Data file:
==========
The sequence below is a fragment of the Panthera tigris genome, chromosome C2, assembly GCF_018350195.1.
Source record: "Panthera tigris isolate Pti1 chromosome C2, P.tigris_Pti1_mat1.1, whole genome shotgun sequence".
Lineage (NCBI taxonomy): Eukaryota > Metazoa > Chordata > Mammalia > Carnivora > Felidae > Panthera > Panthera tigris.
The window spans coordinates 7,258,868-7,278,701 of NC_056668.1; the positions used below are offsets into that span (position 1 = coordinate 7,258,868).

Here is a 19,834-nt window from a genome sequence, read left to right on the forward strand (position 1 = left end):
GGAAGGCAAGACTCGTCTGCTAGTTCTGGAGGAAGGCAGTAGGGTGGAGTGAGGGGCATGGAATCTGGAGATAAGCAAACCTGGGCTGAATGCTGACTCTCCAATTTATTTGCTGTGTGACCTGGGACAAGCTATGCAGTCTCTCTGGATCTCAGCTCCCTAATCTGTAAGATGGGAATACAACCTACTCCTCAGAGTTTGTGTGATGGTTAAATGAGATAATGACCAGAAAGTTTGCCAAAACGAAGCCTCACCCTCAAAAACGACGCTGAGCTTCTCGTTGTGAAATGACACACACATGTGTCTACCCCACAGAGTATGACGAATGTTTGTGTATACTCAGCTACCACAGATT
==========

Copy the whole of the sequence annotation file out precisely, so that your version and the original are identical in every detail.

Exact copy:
The sequence below is a fragment of the Panthera tigris genome, chromosome C2, assembly GCF_018350195.1.
Source record: "Panthera tigris isolate Pti1 chromosome C2, P.tigris_Pti1_mat1.1, whole genome shotgun sequence".
Lineage (NCBI taxonomy): Eukaryota > Metazoa > Chordata > Mammalia > Carnivora > Felidae > Panthera > Panthera tigris.
The window spans coordinates 7,258,868-7,278,701 of NC_056668.1; the positions used below are offsets into that span (position 1 = coordinate 7,258,868).

Here is a 19,834-nt window from a genome sequence, read left to right on the forward strand (position 1 = left end):
GGAAGGCAAGACTCGTCTGCTAGTTCTGGAGGAAGGCAGTAGGGTGGAGTGAGGGGCATGGAATCTGGAGATAAGCAAACCTGGGCTGAATGCTGACTCTCCAATTTATTTGCTGTGTGACCTGGGACAAGCTATGCAGTCTCTCTGGATCTCAGCTCCCTAATCTGTAAGATGGGAATACAACCTACTCCTCAGAGTTTGTGTGATGGTTAAATGAGATAATGACCAGAAAGTTTGCCAAAACGAAGCCTCACCCTCAAAAACGACGCTGAGCTTCTCGTTGTGAAATGACACACACATGTGTCTACCCCACAGAGTATGACGAATGTTTGTGTATACTCAGCTACCACAGATT